- Associated Press - Friday, July 4, 2014

CHEYENNE, Wyo. (AP) - A candidate for Wyoming secretary of state is asking a federal judge to block the state from enforcing a fundraising prohibition that only affects third-party candidates.

Torrington resident Jennifer Young, the Constitution Party candidate, and Pine Bluffs resident Donald Wills on Wednesday asked U.S. District Judge Alan B. Johnson of Cheyenne to grant a preliminary injunction against the state. The judge hasn’t set a hearing yet on the request.

Young and Wills, who wants to contribute to Young’s campaign, sued Gov. Matt Mead and Secretary of State Max Maxfield in federal court last month. They charge that the state’s campaign finance laws unfairly limit fundraising for candidates whose parties don’t participate in primary elections.

The state of Wyoming hasn’t yet filed a response to the lawsuit and court records don’t reflect that any attorney has entered an appearance for the state.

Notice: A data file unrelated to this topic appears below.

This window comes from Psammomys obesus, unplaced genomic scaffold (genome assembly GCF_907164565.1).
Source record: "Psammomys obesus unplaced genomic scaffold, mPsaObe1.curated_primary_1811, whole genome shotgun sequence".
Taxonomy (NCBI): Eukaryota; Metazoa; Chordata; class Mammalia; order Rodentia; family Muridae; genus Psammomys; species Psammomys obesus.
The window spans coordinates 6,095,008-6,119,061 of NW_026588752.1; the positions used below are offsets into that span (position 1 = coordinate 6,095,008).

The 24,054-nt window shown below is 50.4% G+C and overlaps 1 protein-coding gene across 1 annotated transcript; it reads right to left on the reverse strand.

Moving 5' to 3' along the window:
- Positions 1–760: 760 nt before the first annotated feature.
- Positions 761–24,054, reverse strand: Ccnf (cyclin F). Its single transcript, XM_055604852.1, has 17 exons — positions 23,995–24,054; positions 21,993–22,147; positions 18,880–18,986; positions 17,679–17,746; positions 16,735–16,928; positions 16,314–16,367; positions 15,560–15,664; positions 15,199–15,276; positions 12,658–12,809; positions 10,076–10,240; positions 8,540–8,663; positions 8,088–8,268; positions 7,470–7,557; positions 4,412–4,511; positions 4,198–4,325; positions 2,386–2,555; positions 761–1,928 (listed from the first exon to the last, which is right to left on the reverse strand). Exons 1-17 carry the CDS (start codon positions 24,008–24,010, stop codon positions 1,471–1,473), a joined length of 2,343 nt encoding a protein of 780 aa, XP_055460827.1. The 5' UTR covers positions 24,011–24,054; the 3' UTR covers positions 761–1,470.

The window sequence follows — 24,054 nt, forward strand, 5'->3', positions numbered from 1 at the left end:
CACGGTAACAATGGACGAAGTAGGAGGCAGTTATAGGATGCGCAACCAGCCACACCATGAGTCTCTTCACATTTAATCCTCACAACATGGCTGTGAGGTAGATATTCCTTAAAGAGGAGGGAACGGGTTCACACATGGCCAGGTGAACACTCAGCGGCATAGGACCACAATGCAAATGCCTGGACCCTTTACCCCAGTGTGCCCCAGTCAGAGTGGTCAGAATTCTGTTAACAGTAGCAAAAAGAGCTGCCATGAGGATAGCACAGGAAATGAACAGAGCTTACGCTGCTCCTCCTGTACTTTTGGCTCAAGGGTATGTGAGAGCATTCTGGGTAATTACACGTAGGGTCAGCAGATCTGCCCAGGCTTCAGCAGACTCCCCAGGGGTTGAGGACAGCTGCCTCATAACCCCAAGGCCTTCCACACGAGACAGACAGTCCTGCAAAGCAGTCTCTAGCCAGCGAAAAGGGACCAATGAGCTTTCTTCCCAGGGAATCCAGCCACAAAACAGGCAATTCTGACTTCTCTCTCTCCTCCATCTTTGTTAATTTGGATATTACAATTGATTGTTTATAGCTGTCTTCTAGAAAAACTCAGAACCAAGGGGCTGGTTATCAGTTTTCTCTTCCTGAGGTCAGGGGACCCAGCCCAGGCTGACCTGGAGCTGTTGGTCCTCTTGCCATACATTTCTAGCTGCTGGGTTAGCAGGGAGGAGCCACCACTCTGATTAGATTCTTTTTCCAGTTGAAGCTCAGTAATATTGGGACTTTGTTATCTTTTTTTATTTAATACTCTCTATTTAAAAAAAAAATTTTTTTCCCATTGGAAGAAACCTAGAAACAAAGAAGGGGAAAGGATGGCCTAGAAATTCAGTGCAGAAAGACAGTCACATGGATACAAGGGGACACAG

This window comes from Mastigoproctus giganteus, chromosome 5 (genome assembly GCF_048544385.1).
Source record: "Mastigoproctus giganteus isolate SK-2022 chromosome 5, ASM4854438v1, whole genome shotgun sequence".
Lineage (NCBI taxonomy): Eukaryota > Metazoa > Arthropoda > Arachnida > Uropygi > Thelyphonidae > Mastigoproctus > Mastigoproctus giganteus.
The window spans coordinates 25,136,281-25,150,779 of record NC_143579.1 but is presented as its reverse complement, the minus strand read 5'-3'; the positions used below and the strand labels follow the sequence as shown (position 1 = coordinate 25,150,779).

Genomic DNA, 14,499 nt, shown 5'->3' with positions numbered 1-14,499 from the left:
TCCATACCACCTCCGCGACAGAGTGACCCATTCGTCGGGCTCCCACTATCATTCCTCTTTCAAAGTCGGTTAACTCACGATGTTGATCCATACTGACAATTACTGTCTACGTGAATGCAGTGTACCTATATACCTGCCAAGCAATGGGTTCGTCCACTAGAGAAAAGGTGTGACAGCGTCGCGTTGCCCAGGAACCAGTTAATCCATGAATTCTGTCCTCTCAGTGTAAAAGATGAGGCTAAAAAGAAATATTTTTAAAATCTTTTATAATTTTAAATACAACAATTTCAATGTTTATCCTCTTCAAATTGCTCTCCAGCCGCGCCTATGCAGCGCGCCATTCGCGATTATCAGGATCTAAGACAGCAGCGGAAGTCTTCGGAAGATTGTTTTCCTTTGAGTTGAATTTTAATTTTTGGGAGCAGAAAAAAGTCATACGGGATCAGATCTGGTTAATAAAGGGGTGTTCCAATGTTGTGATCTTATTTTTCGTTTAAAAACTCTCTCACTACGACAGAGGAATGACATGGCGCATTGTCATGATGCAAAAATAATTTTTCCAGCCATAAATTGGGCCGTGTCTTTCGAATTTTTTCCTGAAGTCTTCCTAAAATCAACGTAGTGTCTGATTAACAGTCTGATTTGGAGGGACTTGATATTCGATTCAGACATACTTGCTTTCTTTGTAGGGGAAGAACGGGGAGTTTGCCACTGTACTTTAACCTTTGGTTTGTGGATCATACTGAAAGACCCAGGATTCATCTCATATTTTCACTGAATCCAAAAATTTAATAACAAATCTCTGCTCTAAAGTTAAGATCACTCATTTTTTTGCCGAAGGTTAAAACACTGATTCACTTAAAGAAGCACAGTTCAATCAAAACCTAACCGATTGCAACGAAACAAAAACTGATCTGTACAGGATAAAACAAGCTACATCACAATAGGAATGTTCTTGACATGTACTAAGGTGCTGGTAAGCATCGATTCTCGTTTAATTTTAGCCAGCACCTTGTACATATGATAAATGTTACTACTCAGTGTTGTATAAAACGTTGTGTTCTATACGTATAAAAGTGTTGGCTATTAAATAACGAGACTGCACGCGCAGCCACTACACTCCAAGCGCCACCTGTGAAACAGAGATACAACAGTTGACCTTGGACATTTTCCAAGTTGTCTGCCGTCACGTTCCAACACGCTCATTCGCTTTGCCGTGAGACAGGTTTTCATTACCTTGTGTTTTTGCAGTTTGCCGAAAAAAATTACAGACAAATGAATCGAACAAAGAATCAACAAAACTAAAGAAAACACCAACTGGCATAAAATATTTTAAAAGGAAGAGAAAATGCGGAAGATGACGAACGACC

Steve Klein, a Cheyenne lawyer with the Wyoming Liberty Group, is on the legal team representing Young and Mills. He said Friday the lawsuit seeks to overturn a prohibition on third-party candidates accepting political contributions before the primary election, held Aug. 19 this year, while major party candidates face no such restriction.

“It’s very important to get it in,” Klein said of the injunction request. “Every minute that ticks by is a minute that Jennifer Young can’t raise money and people can’t contribute to her, not a dime. And that goes for many other independent, or third-party, candidates.”

A bill sponsored by Sen. Cale Case, R-Lander, and Rep. James Byrd, D-Cheyenne, that would have allowed political candidates not participating in primary elections to accept general election contributions before the primary election failed in the 2014 legislative session. The Senate voted 14-to-16 against considering the bill in this year’s short budget session.

“I think it’s huge, you have people out there who want to have another voice outside of the Republican or Democratic party,” Klein said. “And the law itself is making that practically impossible so you have to start your campaign on Aug. 19 while everyone else is out there campaigning for months before that.”



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